Even with an extremely low bar to clear, we still haven't gotten a good video game adaptation. Rampage comes closest, mostly by virtue of not taking itself too seriously, but it's still a miss.
The good news, as expected, is the Rock valiantly carries this ridiculous premise on his broad shoulders. Based on one of my favorite video games as a kid – but with more plot than this requires – Johnson plays Davis, a primatologist who has a close relationship with George, an albino gorilla he personally rescued from poachers. George gets exposed to a canister of an engineered chemical that fell to earth from a crashed space station, causing him to grow rapidly and display uncharacteristically aggressive behavior.
I was honestly shocked how the film develops the emotional connection they share in such a short amount of time. The motion-capture performance of Jason Liles and the special effects aren't on the level of the recent Planet of the Apes films, but it's not that far off.
The chemical that caused George to hulk out (and also modify a wolf in Wyoming and an alligator in Florida) was created by Energyne, your standard evil corporation, run by an ice queen (Malin Akerman) and her doltish brother (Jake Lacy). A former Energyne employee (Naomie Harris, slumming it) joins up with Davis to help him understand the chemical and how they might save George.
But George's mini-rampages at the wildlife sanctuary where he lives catches the attention of the U.S. government, particularly a shady operative played by Jeffrey Dean Morgan. He acts like he just walked in from a different movie entirely, specifically Sicario, since he's basically doing the same cowboy schtick Josh Brolin did in that much more somber film.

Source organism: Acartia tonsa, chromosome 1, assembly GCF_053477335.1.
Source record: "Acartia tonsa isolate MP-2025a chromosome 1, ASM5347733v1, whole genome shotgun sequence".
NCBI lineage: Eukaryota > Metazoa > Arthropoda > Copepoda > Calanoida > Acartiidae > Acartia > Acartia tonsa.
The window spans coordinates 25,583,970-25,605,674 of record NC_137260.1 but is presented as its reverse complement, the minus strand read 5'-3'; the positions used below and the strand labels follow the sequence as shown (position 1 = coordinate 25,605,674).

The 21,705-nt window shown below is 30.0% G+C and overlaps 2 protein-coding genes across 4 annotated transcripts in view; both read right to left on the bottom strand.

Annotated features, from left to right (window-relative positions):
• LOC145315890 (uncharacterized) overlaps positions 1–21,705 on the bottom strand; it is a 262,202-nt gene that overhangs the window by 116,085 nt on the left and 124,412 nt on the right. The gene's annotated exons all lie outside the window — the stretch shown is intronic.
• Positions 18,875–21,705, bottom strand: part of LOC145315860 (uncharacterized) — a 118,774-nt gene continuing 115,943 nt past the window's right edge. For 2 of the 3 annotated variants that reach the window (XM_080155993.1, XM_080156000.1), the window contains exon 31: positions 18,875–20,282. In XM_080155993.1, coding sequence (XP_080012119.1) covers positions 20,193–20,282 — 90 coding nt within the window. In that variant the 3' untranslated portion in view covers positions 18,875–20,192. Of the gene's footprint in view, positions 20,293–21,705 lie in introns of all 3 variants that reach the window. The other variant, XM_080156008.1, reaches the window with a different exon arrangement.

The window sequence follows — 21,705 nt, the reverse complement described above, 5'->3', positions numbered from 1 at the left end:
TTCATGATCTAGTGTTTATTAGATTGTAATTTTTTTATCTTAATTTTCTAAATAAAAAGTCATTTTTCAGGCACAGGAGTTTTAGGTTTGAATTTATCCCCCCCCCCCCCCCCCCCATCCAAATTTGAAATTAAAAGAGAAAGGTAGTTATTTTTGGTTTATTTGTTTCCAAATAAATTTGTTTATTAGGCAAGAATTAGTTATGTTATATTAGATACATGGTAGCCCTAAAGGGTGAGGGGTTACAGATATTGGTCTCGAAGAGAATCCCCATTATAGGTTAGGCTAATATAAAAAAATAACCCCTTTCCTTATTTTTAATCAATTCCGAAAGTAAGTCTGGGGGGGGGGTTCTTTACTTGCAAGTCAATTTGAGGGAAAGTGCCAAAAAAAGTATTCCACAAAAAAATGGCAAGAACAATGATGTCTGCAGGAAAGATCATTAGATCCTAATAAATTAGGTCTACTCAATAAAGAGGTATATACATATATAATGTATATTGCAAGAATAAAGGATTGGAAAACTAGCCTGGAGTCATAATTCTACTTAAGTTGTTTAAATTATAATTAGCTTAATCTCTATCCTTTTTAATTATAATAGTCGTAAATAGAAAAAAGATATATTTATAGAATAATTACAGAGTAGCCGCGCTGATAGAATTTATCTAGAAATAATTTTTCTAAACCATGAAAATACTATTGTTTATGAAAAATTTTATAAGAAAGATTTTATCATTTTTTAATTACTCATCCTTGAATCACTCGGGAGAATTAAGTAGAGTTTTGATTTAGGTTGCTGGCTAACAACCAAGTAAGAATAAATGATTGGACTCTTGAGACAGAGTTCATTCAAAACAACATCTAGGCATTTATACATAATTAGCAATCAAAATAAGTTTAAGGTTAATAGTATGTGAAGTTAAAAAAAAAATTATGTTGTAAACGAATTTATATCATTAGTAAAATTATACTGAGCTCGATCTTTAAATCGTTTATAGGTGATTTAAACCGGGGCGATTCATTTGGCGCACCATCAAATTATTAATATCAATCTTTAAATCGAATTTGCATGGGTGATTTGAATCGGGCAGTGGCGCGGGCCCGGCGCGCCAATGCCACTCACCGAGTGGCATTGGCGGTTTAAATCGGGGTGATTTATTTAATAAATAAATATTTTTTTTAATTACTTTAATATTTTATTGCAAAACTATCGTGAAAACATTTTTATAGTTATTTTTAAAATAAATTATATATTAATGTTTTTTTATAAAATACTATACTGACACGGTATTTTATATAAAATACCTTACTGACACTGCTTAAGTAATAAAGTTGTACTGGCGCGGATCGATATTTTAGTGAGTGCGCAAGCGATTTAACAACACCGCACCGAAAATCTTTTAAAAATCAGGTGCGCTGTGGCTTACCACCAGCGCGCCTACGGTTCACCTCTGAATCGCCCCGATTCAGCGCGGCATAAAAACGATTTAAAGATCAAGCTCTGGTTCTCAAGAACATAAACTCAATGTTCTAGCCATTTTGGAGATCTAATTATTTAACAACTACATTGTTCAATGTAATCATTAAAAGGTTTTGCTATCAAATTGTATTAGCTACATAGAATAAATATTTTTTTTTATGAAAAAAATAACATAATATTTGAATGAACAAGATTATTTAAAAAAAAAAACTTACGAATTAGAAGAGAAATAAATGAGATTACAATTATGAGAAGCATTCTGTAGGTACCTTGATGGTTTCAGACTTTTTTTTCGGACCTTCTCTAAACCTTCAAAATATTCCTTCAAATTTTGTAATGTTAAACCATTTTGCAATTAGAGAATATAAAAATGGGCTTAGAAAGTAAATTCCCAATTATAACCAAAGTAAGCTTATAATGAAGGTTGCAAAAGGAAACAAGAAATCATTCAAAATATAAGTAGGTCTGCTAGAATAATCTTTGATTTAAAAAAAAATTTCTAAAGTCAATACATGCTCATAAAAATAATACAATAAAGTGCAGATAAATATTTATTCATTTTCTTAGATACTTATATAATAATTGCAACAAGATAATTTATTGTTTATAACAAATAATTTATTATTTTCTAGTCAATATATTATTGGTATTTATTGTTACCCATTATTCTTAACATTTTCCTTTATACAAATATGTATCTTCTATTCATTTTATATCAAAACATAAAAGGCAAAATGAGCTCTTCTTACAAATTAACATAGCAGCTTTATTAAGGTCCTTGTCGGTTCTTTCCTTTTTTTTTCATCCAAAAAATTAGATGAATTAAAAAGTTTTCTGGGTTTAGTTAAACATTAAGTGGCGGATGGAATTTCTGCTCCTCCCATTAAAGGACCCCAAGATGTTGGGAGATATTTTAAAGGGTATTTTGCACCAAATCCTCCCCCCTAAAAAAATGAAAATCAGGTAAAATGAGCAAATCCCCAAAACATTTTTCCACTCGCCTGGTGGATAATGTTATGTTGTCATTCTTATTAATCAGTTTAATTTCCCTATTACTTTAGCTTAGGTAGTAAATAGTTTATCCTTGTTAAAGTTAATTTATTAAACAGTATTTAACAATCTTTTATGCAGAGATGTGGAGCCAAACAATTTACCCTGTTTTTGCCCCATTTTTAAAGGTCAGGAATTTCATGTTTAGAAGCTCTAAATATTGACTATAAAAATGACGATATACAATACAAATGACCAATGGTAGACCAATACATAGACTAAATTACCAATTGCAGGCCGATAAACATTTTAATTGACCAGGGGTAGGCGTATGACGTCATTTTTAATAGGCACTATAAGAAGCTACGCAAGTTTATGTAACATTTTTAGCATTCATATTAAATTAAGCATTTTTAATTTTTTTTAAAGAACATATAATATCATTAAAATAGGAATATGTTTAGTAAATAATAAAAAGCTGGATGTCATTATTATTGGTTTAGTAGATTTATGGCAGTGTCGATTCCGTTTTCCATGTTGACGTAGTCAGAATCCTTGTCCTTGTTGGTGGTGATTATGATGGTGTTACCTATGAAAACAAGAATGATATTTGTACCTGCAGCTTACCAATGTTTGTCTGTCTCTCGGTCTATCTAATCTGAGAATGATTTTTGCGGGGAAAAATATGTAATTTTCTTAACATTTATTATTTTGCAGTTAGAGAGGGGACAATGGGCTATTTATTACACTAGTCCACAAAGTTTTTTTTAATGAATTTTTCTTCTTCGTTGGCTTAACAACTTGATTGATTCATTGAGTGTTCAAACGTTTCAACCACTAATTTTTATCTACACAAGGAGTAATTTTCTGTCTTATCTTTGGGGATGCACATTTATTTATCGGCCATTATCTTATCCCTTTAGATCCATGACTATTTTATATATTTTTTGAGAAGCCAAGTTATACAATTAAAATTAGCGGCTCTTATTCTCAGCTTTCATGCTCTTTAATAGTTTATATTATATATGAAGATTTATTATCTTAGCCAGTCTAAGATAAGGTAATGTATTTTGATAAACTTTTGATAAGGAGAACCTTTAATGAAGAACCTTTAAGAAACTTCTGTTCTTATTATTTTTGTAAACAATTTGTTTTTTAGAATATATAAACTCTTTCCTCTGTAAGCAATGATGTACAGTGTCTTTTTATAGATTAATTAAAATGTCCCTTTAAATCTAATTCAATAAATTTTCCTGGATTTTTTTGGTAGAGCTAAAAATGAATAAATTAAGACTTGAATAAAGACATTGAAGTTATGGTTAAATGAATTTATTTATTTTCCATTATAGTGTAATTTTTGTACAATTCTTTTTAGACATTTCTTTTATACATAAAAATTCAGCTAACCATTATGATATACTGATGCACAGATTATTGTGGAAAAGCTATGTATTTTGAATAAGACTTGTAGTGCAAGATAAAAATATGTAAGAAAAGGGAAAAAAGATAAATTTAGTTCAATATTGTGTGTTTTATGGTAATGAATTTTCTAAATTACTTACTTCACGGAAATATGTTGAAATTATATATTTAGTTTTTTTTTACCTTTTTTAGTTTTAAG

When Rampage works, it's not taking itself too seriously. Unfortunately, the movie seems to be at odds with itself over just how intense it needs to be. That was bound to happen with the movie's four credited writers, including Ryan Engle (The Commuter), the creators of the USA show Colony, and Adam Styzkiel (Due Date). That means the dialogue usually follows a pattern of passable human conversation, super-clunky exposition, then a B-minus quip. It also can't decide if it wants to be absurd and bloodless, or realistically violent. Some people get comically eaten whole just like in the game. But one scene, in which a black-ops squadron gets taken down by a mutant wolf, features a shocking amount of blood and entrails.
Ultimately, Rampage is too much of a mixed bag to fully recommend. The final 30 minutes or so is purely entertaining, both for fans of the game and monster movies in general. Yet most of what comes before feels too much like a game: serviceable-at-best dialogue, an abundance of set-pieces, and obstacles that only seem like filler. It's almost worth it to get to all the wanton destruction.